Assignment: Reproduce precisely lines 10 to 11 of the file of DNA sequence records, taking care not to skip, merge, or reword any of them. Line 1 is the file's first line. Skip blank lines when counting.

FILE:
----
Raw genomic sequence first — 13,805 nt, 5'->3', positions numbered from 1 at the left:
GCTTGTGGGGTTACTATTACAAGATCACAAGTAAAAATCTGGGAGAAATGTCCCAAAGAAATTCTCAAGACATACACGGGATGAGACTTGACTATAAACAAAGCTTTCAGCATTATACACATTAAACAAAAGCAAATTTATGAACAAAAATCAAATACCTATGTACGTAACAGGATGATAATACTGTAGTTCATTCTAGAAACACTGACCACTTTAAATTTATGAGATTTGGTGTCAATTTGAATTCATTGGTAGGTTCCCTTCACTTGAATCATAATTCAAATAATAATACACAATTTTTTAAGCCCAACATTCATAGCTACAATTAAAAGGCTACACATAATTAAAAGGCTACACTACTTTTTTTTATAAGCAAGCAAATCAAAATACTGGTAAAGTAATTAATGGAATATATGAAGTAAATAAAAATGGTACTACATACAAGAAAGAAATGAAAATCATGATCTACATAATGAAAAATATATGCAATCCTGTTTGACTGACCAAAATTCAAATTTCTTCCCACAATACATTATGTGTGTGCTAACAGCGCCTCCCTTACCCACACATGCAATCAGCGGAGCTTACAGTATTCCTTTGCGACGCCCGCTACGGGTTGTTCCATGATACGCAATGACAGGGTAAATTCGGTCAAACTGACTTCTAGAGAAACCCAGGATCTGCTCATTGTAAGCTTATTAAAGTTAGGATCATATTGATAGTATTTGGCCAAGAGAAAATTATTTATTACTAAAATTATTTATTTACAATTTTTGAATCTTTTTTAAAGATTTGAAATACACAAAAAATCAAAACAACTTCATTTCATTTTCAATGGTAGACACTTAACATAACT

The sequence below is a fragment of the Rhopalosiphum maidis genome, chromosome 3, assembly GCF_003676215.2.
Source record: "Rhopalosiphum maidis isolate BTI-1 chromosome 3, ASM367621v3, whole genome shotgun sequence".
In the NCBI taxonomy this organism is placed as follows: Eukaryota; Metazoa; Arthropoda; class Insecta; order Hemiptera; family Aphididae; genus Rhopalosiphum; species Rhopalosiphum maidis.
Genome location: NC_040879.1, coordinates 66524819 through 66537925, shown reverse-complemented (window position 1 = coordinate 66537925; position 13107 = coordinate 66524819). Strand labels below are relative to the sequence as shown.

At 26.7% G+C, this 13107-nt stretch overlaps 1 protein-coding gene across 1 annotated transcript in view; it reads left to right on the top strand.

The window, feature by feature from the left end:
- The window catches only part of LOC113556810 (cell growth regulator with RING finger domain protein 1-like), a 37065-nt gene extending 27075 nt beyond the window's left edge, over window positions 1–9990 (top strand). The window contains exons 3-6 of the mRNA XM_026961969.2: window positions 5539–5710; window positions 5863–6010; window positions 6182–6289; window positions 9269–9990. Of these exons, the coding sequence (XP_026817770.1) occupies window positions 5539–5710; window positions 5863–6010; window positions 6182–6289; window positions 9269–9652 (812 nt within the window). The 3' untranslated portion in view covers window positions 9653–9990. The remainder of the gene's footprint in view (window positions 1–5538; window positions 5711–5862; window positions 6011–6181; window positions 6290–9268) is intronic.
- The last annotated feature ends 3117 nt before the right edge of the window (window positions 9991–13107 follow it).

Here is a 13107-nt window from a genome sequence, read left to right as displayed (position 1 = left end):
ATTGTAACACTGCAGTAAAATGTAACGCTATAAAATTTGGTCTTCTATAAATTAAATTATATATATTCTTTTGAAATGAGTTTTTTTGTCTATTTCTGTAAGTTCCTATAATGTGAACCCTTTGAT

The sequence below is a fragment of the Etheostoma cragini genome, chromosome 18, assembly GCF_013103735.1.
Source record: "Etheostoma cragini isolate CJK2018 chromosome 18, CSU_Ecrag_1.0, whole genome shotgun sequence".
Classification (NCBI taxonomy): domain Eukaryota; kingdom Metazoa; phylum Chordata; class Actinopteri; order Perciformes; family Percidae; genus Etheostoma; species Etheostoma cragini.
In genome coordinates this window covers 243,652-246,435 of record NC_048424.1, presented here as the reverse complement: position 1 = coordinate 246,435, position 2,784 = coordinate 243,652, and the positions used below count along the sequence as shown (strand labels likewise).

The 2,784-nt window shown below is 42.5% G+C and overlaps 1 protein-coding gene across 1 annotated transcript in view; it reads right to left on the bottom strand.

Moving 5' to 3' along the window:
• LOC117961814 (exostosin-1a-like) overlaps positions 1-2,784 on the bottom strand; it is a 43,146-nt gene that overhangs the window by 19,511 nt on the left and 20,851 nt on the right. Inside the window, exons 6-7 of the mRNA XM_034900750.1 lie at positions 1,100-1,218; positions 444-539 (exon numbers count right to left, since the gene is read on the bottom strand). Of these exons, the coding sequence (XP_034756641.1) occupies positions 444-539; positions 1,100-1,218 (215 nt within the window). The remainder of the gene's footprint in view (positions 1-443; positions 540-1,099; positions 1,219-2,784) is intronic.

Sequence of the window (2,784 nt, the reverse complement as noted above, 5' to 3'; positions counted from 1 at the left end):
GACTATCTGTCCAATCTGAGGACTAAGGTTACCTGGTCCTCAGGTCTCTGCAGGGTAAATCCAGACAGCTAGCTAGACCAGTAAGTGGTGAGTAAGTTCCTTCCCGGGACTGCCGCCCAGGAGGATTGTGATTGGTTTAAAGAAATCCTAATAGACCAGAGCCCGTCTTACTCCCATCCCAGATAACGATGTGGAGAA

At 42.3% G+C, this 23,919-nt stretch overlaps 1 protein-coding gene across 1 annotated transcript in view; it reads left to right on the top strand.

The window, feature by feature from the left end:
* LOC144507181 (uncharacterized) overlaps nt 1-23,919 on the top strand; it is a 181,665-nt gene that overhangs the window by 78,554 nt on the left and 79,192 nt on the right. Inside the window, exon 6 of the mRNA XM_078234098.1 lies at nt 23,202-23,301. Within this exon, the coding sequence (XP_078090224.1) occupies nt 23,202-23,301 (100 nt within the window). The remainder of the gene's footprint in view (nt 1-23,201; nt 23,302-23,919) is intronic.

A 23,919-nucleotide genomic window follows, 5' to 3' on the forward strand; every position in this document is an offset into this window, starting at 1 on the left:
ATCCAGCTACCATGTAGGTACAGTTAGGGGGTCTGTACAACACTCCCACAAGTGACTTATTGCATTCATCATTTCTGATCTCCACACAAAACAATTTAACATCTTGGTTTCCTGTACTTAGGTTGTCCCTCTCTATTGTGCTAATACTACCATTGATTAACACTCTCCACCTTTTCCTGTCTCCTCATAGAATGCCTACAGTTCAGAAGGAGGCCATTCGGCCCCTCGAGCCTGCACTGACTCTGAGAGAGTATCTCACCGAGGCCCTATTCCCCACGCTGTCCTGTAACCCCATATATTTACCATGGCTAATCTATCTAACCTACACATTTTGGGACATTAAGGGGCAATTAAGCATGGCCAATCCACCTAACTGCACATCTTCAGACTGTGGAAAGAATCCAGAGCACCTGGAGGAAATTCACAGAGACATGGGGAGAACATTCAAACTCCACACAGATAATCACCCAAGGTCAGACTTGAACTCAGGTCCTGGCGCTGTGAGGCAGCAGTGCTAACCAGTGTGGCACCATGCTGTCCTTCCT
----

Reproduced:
- The last annotated feature ends 3117 nt before the right edge of the window (window positions 9991–13107 follow it).

Here is a 13107-nt window from a genome sequence, read left to right as displayed (position 1 = left end):